We loaded up and went for a further tour of the island. On the ocean side of the road there was an entire hotel out over the water on pilings, even the parking area. On the back side of the island many of the larger buildings had a very old look to them and possibly some of these survived the storm of 1900. Also on that side is a working port and even a takeoff point for cruise liners.

We got back to their home late and the little one had finally dropped off to sleep about 10 minutes previous, after being fussy the whole way. Fortunately he went straight to bed and back to sleep. We all crashed not long after that.

The sun rose on a beautiful Sunday morning – a quiet day of being with family – small and adult – and just enjoying the time together. It was a day that the Lord made and I rejoiced and was glad in it. ec

Monday, August 14, 2006


Saturday morning came with more projects on the horizon. The main one for the day was to put the jump fabric on the trampoline frame with the associated springs. Since the side safety net/fence and poles were damaged and didn’t make the move, these had to be purchased locally – as well as the pad over the springs. These were obtained and after a very sweaty morning, the springs were put on, the safety poles were put in place, the safety net erected and the bottom of the net was woven into the spring holes with the rope supplied.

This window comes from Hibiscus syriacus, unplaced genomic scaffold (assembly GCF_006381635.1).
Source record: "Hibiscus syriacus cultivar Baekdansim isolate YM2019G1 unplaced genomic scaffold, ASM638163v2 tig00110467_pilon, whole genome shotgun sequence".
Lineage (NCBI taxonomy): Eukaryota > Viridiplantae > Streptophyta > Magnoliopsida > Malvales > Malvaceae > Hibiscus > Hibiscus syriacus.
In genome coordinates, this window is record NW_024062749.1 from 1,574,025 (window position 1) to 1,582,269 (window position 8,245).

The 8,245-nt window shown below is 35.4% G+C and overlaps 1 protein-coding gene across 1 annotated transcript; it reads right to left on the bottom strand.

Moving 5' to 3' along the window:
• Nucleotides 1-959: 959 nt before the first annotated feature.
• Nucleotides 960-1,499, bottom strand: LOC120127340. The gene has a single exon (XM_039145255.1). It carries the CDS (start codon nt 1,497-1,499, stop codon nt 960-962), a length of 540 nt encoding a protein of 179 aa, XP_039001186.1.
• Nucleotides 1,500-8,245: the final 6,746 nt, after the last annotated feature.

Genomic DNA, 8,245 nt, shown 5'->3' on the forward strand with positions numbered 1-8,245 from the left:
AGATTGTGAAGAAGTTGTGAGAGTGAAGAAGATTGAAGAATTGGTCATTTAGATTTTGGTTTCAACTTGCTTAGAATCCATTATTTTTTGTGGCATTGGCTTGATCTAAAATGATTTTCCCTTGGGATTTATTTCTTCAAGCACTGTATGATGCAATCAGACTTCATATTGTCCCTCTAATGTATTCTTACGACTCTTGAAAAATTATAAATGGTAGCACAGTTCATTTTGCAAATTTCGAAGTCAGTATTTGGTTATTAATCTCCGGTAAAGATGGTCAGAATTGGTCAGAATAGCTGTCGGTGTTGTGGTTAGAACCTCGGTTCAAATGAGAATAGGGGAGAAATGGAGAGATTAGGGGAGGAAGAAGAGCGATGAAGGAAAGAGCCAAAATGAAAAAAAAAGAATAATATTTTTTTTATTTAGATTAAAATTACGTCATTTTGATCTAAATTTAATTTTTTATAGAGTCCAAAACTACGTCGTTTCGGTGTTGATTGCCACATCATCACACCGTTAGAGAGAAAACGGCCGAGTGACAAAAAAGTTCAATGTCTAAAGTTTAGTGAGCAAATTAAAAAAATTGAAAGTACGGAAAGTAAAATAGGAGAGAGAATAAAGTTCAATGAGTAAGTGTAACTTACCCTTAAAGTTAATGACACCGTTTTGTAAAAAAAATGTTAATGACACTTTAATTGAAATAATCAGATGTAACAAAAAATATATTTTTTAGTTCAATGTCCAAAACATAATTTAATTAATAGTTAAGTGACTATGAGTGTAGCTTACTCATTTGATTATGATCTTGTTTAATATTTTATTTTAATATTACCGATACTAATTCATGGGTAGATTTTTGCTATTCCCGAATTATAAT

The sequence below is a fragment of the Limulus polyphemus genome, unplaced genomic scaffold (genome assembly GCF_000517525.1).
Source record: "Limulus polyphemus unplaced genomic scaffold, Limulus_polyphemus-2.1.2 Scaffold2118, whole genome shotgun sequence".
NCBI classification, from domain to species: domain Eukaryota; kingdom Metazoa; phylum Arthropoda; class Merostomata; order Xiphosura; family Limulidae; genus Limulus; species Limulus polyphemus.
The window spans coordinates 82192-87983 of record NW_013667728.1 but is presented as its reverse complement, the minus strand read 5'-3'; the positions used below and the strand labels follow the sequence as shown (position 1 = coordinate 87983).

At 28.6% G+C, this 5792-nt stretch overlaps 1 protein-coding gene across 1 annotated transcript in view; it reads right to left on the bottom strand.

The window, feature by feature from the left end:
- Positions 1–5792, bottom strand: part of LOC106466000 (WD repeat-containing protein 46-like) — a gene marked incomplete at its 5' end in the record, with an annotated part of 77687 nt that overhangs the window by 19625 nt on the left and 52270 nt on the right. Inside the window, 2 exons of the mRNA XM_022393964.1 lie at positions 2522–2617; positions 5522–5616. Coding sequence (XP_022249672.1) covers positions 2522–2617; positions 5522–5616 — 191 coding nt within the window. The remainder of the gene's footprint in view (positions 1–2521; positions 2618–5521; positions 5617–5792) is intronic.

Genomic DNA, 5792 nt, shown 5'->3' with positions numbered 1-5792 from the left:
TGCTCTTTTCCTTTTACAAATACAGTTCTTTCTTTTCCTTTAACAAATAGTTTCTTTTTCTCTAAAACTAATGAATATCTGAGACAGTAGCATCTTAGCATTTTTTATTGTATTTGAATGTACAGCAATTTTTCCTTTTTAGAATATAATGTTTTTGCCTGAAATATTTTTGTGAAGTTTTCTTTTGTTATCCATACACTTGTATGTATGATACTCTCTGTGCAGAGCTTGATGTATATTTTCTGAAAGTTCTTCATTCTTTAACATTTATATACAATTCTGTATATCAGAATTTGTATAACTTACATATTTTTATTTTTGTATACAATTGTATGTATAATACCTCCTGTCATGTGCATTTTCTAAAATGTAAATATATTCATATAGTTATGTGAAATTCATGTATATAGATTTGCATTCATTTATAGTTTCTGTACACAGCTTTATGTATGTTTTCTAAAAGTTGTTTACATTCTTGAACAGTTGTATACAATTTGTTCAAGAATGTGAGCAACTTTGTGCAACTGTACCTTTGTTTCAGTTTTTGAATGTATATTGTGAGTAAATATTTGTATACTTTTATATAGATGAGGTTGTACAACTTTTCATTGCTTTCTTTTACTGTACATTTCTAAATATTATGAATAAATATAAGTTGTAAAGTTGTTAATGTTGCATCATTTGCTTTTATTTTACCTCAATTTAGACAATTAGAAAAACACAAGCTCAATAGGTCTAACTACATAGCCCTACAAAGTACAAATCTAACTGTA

It had been very sunny and hot, but as soon as we finished and went into the screened porch, the clouds covered the sun and a nice breeze sprang up – could have happened sooner, but we were glad for it even then. We just sat and rocked for a while and reveled in the satisfaction of a very hot job completed. Enough soon became enough and we went back into the air conditioned house – just not very tough I guess.

Early afternoon we decided to get cleaned up and head toward Galveston Island, to check out the area and have a meal. This island was one that I had heard and seen much about on the History channel and even the Weather channel – particularly in relation to the hurricane of September 8, 1900. This is still considered the deadliest natural disaster in US history with over 6,000 fatalities and with one third of the town of 38,000 destroyed.

In response to that disaster the city decided to build a seawall 17 feet tall and 7 miles long and start a project to raise the elevation of the entire town. This latter project was finally completed in 1962 with the cost being about 14.5 million dollars. Our trip revealed much construction on the way into the main sections of town. This was in the form of large beach houses and condos – where does all that money come from?

Our family group then populated Landry’s Seafood House in the main section of town. This very nice eatery is located across the street from the aforementioned seawall. It was a large place and the food was excellent. I was much too stuffed for a dessert, but the Spice wanted one – Bananas Foster, with one half normal and the other half of it drenched in strawberries and sauce. Of course I had to help her eat it, this is just one of the tough parts of marriage that I have to go through to hold the relationship together.